Live on Bitcoin in Japan for 30 days series #1 - How the GFC and high banking fees led me to attempt this project.
The leadup to the Global Financial Crisis
It was December 2008 and I was about to embark on my first real adventure, which was to ride a motorcycle from Santiago de Chile to the USA. I had spent 2 years saving for my trip and within 2 months of my departure date my savings had shaved off 30% of their value in the fallout from the 2008 global financial crisis. Australia was one of the better countries to live in during this time due to their strict banking regulation however there was much uncertainty about whether or not the banks freeze funds (eventually this did occur - but thankfully I was unaffected).
Crossing the Chile/Argentina border on my motorbike
Running through my mind was how do I protect myself against this? Do I buy gold for emergency and carry it with me in case I get locked out of my funds? I was already quite fearful about riding a motorcycle around South America due to the many lies I was told prior to my departure let alone doing it with a pocket full of gold. Eventually I chose another route, using Travelex cards to store an emergency fund in case I became locked out of my other cash. Not perfect but at least offering some amount of hedged protection.
The bank charging me $20 per withdrawal and a ridiculous conversion fee
In 2015 I landed in Bogota, Colombia with the intention of becoming a fully independent freelancer. I left in a bit of a hurry and didn't scope out the best banking solution for international transactions. Before I knew it I was being raped at the ATM in the form of fees. This is initially what led me to Bitcoin, as I was paying a ridiculous amount to the bank for basically nothing, as described in this old post of mine.
Bogota, Colombia where I had established myself as an independent freelancer
Here's a small breakdown of how I was being pillaged by the bank taken from my analysis in the above Upwork link:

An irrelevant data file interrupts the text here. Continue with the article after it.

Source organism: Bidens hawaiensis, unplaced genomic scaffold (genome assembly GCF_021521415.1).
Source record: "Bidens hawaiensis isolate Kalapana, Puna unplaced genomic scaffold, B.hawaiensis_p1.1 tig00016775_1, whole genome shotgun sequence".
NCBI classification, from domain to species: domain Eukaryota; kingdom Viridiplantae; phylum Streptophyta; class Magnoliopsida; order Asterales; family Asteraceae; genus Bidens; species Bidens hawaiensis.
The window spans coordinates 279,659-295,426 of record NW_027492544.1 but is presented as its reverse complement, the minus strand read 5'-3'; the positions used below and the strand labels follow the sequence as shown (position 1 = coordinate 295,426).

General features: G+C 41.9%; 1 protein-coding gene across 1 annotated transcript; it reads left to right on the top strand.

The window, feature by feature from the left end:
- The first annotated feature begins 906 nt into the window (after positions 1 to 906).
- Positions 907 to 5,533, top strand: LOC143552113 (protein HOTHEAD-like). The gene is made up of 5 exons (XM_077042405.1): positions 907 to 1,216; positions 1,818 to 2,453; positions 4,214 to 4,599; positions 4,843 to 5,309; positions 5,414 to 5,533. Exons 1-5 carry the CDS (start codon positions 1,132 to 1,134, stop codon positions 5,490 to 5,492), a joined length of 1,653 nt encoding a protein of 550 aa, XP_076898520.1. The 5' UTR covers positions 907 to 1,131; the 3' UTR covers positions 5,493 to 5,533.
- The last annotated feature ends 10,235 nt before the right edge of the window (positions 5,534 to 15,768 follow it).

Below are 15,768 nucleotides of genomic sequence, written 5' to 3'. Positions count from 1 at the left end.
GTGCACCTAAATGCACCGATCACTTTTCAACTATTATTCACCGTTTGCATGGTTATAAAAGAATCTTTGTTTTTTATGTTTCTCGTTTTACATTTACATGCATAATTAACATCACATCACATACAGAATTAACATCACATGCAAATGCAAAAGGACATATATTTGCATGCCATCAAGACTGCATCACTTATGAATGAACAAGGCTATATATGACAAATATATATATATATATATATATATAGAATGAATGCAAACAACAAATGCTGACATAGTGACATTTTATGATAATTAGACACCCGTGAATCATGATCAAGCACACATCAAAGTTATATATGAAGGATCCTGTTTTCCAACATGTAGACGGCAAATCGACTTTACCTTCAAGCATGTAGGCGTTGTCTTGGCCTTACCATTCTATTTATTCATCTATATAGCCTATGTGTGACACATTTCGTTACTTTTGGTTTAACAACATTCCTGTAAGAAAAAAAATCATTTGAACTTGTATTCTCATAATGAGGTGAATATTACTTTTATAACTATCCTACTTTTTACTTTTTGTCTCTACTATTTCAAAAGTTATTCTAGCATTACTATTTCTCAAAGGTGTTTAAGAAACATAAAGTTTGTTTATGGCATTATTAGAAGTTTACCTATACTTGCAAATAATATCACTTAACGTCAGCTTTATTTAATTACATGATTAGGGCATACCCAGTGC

I'm a digital nomad. I can't open a local bank account because I'm not a citizen. My money goes from Upwork wire transfer -> My home country bank account -> Foreign ATM in my current country. This assumes the following: Bank currency selling rate: (based on yesterday's withdrawal): 68c Bank currency buying rate: 76c. Let's say I transfer $700USD Cost of wire transfer: $30USD Cost of ATM withdrawals for $700USD: $30USD Total loss on currency conversion: $35. Total loss on withdrawals: $95
So for every $700 I was out of pocket $95, this was a staggering 13% of my freelancer income going directly into the banks pocket.
This had me thinking
Have you ever wondered if it would possible to travel somewhere, while doing all bartering with Bitcoin or other cryptocurrencies? No currency conversion, wire transfer or VISA/Mastercard fees, no worrying whether the ATM will/will not accept your card, no spending half a day to line up at the ATM (looking at you Argentina!). No getting ripped off by the currency exchanges at the airport, no calculating exchange rates every day, no large amounts of cash at risk of being confiscated. Sounds perfect right?
Why was Japan selected for this project?
Japan is one of the worlds leading crypto-countries (I'm coining this phrase!!!). Japan recognizes Bitcoin as an official currency, and they are even launching their own national crypto-currency J-Coin. Japan is in the midst of a huge Bitcoin PoS (Point-of-sale) roll-out, with Bitcoin due to be accepted in 260,000+ stores. It is a country that is completely foreign to me and I don't speak the language but Bitcoin is universal and this will prove it.
I've just purchased our plane tickets with Bitcoin (I'll blog about this in my next post) and we're due to depart in just over a month.
We have a lot of planning to do in the meantime, be sure to follow as we share everything that we learn on this rollercoaster of an adventure.